"When I came here, I expected to be a part of a top 10 team in the country every year I was here and be a part of one of the top defenses in the country," Perry said. "Change happens in everything you go through. You just have to be ready for it."

But the sort of change that followed Brown's departure was not something the program was quite ready for.

"Coach Brown came here and inherited a program that was down, very obviously," Baddour said. "He and some other people around built a successful program. We and the University are grateful to him.

"(We expected) that it would continue. That was our goal, hope and aspirations."

After Georgia's Jim Donnan turned down the vacancy, the players' choice, defensive coordinator Carl Torbush, was promoted to head coach.

"That Torbush stayed was one of the reasons I came up," said fourth-year wideout Bosley Allen, who was recruited by Brown from North Carolina and Texas.

Under Torbush, North Carolina stumbled to 7-5 overall, 4-4 in the ACC and a Las Vegas Bowl win against San Diego State in '98 then to 3-8, 2-6 in '99.

Torbush's job came into serious jeopardy. More assistant coaches, those who didn't leave with Brown, were replaced. But a 6-5, 3-5 2000 campaign wasn't enough, and Torbush was let go at the conclusion of last season.

"I definitely thought he had good game plans," Bailey said of Torbush. "He's a very technical guy. He's very smart with the way he runs things, but he never really sparked a fire inside of everybody on the team. We kind of had to do that on our own or look to our seniors or our leaders to get us fired up for the games."

A lot of things have worked against the program's favor since '97.

All the coaching transitions, key injuries, the losses of numerous NFL talents and recruiting differences added up to too much weight.

"I think a lot of the old guys, their confidence kind of went down," Hood said. "I think when (Brown) left, players were like, `Dang, what's going to happen now, dog? What's going to happen now?' And then it took the first couple games to realize, `Forget Mack Brown. We've got to go out and do what we've been coached to do and play.'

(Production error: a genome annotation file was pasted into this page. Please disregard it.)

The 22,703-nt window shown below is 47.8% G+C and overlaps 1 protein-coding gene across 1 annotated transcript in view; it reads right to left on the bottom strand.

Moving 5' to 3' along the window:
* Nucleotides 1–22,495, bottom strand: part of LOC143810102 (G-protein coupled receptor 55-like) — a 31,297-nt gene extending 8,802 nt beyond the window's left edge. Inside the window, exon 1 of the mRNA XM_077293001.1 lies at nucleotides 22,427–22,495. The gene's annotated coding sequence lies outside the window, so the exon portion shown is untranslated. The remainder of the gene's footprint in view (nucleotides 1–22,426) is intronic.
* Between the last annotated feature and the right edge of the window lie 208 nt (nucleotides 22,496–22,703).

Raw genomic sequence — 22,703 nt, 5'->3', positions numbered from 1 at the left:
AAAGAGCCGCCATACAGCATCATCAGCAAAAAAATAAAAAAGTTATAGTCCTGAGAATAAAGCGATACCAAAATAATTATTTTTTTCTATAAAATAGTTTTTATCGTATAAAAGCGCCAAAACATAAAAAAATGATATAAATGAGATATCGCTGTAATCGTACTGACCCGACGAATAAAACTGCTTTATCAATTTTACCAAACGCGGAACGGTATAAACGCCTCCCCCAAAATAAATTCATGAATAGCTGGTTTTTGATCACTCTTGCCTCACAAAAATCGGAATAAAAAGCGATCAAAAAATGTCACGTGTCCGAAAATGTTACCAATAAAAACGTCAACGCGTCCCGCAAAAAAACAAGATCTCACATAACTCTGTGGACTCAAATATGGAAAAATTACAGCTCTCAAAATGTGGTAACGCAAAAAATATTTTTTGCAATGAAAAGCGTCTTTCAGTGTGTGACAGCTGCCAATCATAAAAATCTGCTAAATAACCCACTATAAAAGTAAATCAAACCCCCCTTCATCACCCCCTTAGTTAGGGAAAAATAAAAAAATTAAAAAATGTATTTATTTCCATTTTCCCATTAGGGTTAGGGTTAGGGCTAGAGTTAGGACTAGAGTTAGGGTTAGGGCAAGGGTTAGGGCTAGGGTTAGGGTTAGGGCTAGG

"Even though we've had this great top 10 team, that's not the case anymore. If we want to continue that, we have to do what it took when he was here."

Some might wonder what could have been if Brown had stayed. If offensive coordinator Greg Davis, who tutored Kris Keldorf and Oscar Davenport, had stayed, what could have been done with Ronald Curry? What could have happened if recruiting coordinator Cleve Bryant had stayed? Bryant had coached at UNC and Texas before he returned to the Tar Heels in '95 and then left again with Brown in '97.

"At the time, I was a freshman and then I didn't really know the business sense of everything," Perry said. "So I felt very mad about it at the time. But as I got older, I realized it was something he had to do for the better for his family and for himself. So it'd be kind of selfish of me to hate him for making a change for the better.

"But right now, I'm just happy for him and his success, and I hope it continues except for when he plays us."

At 11 a.m. CST on Saturday, new head coach John Bunting will lead UNC (0-2) at Texas Memorial Stadium.

A lot has changed in the last three seasons, and much of the bitterness has worn off by now. Brown said when he makes his first trip back to Kenan Stadium next fall, the game will be a lot more emotional for him than this one.

"I have learned after leaving Appalachian (State) and Tulane and North Carolina that the only way you can leave a job and people be happy about it is if you're winning all the games and you die," Brown said. "Then they'll name something after you."